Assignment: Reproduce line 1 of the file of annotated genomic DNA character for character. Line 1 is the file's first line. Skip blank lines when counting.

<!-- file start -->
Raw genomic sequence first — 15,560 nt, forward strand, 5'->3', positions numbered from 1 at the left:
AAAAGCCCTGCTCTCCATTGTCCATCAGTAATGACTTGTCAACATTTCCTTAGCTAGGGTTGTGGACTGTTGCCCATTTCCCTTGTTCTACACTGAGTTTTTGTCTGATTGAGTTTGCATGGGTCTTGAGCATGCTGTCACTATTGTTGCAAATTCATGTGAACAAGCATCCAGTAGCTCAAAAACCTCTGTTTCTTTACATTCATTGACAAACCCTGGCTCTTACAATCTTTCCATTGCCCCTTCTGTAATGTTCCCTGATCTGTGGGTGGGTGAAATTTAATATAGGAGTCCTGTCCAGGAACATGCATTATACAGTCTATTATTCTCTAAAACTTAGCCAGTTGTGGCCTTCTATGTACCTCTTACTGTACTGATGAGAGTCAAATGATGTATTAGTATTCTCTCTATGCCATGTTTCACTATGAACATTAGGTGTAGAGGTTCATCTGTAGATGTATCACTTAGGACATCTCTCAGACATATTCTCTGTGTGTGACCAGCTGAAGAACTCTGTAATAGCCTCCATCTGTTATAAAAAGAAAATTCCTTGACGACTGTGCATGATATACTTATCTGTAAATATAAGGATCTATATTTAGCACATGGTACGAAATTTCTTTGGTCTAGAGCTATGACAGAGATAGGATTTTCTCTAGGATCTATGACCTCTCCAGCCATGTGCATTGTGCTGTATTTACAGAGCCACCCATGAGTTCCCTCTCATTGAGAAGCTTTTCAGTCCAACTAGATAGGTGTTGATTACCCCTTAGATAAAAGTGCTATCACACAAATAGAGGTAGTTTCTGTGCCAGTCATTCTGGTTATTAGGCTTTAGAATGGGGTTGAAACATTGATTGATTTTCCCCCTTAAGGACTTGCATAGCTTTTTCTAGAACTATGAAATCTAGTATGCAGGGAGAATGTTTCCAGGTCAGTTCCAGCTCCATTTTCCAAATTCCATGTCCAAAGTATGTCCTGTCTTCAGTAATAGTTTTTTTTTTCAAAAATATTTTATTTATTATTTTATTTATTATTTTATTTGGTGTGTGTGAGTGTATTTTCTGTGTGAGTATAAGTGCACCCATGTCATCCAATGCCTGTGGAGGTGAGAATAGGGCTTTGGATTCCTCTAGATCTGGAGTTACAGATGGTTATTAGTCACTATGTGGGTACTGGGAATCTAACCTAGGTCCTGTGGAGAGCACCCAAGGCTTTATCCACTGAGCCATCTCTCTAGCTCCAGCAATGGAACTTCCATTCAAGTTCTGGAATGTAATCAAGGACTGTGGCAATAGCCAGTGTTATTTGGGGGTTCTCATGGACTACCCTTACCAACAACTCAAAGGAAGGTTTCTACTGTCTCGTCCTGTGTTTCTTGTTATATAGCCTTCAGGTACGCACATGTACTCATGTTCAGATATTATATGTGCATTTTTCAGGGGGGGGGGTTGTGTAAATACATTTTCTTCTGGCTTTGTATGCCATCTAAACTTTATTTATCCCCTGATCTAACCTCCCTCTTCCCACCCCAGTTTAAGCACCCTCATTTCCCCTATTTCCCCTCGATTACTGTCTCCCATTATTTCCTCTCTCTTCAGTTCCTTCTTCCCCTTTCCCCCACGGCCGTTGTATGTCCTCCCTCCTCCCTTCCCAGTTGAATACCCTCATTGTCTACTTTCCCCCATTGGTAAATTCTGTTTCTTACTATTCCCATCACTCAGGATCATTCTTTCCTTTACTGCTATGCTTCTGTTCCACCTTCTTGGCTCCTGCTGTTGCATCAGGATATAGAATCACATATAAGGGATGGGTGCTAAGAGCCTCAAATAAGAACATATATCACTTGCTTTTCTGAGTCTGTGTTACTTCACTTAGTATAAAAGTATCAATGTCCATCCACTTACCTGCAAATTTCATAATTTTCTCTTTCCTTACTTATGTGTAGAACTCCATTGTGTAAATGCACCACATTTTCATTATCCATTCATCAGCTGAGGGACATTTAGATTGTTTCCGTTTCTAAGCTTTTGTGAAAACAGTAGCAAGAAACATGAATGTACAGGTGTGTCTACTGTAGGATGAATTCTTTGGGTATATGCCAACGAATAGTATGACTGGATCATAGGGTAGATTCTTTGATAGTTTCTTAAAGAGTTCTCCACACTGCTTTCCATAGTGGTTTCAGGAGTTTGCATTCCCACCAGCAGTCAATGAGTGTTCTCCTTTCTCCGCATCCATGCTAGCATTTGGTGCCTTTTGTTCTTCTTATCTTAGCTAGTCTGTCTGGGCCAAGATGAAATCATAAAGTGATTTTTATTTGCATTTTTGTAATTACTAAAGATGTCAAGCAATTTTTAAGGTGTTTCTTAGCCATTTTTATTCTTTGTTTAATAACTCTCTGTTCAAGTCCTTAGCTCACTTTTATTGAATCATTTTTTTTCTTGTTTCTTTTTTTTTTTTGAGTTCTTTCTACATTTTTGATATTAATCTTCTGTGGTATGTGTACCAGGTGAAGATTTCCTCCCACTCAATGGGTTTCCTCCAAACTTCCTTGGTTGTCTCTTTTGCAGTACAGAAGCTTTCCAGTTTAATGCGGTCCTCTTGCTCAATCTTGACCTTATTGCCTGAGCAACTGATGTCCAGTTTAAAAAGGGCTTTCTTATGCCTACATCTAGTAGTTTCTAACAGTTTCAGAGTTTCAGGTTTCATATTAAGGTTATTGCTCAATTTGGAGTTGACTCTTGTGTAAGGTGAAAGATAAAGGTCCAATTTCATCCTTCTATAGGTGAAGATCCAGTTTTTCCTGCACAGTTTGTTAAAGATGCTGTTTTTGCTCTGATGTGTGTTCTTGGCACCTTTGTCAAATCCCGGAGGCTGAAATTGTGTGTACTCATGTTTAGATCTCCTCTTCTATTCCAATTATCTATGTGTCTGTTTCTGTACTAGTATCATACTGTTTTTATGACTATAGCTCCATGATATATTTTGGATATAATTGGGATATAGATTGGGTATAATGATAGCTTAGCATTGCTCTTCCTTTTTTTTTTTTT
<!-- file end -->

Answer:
Raw genomic sequence first — 15,560 nt, forward strand, 5'->3', positions numbered from 1 at the left: